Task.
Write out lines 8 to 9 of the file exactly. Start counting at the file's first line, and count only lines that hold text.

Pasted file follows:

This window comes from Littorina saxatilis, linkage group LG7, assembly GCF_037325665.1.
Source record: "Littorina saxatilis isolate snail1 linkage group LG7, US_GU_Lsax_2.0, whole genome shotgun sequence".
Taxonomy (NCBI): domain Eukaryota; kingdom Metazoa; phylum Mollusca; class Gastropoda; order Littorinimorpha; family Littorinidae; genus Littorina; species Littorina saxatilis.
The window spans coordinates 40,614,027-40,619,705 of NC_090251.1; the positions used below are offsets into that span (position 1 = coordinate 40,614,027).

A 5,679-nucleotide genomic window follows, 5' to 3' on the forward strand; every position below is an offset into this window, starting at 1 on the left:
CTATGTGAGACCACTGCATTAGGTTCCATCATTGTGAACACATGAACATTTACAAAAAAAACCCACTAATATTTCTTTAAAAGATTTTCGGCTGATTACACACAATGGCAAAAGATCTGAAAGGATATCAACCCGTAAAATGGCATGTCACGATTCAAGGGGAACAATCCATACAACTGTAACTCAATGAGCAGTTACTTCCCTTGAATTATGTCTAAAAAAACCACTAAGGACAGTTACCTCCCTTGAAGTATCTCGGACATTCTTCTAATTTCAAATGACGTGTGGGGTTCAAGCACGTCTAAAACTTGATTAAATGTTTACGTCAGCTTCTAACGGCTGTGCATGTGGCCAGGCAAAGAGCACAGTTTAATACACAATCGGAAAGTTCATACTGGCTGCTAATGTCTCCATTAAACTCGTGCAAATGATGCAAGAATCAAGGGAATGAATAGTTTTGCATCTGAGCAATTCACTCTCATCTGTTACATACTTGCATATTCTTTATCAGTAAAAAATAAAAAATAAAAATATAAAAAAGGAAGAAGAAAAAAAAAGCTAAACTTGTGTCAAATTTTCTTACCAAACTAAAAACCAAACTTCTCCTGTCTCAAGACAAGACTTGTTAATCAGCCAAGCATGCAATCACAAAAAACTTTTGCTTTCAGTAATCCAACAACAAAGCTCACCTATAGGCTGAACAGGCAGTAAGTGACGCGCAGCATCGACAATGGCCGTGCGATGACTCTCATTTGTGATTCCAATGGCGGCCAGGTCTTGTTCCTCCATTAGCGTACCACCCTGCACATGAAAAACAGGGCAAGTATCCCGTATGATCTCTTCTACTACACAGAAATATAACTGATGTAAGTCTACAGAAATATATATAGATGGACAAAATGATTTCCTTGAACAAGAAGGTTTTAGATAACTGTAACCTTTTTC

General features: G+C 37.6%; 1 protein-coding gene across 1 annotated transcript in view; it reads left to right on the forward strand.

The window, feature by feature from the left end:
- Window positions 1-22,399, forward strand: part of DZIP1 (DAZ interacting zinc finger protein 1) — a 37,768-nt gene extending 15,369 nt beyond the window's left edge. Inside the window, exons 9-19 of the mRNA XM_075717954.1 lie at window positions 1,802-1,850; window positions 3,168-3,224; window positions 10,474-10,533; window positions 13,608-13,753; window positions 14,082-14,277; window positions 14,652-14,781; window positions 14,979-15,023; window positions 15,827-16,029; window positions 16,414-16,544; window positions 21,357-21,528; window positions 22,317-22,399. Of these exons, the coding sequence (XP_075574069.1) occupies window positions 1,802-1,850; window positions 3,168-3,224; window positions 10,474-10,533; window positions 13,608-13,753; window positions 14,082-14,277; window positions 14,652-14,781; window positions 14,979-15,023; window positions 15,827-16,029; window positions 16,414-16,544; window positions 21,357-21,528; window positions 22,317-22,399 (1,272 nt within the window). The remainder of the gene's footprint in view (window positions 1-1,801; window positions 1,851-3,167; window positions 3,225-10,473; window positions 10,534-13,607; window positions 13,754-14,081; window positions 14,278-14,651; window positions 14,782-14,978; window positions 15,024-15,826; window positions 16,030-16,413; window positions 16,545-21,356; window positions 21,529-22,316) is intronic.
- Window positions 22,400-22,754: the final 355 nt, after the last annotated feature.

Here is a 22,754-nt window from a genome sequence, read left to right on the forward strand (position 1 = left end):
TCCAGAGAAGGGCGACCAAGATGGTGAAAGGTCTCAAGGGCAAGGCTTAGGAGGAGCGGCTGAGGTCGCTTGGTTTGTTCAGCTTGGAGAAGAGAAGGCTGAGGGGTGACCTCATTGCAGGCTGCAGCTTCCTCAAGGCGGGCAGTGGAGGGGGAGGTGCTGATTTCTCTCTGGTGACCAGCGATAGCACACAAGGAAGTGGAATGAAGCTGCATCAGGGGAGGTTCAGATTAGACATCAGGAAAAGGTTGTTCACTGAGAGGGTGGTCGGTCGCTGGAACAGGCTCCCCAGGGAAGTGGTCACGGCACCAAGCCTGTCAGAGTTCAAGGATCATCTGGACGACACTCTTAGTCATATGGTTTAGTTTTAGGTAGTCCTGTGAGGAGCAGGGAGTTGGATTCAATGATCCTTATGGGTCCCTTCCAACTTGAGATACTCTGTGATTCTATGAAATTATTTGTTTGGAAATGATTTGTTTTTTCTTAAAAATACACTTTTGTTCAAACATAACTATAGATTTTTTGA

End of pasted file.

The window, feature by feature from the left end:
- Window positions 1-22,399, forward strand: part of DZIP1 (DAZ interacting zinc finger protein 1) — a 37,768-nt gene extending 15,369 nt beyond the window's left edge. Inside the window, exons 9-19 of the mRNA XM_075717954.1 lie at window positions 1,802-1,850; window positions 3,168-3,224; window positions 10,474-10,533; window positions 13,608-13,753; window positions 14,082-14,277; window positions 14,652-14,781; window positions 14,979-15,023; window positions 15,827-16,029; window positions 16,414-16,544; window positions 21,357-21,528; window positions 22,317-22,399. Of these exons, the coding sequence (XP_075574069.1) occupies window positions 1,802-1,850; window positions 3,168-3,224; window positions 10,474-10,533; window positions 13,608-13,753; window positions 14,082-14,277; window positions 14,652-14,781; window positions 14,979-15,023; window positions 15,827-16,029; window positions 16,414-16,544; window positions 21,357-21,528; window positions 22,317-22,399 (1,272 nt within the window). The remainder of the gene's footprint in view (window positions 1-1,801; window positions 1,851-3,167; window positions 3,225-10,473; window positions 10,534-13,607; window positions 13,754-14,081; window positions 14,278-14,651; window positions 14,782-14,978; window positions 15,024-15,826; window positions 16,030-16,413; window positions 16,545-21,356; window positions 21,529-22,316) is intronic.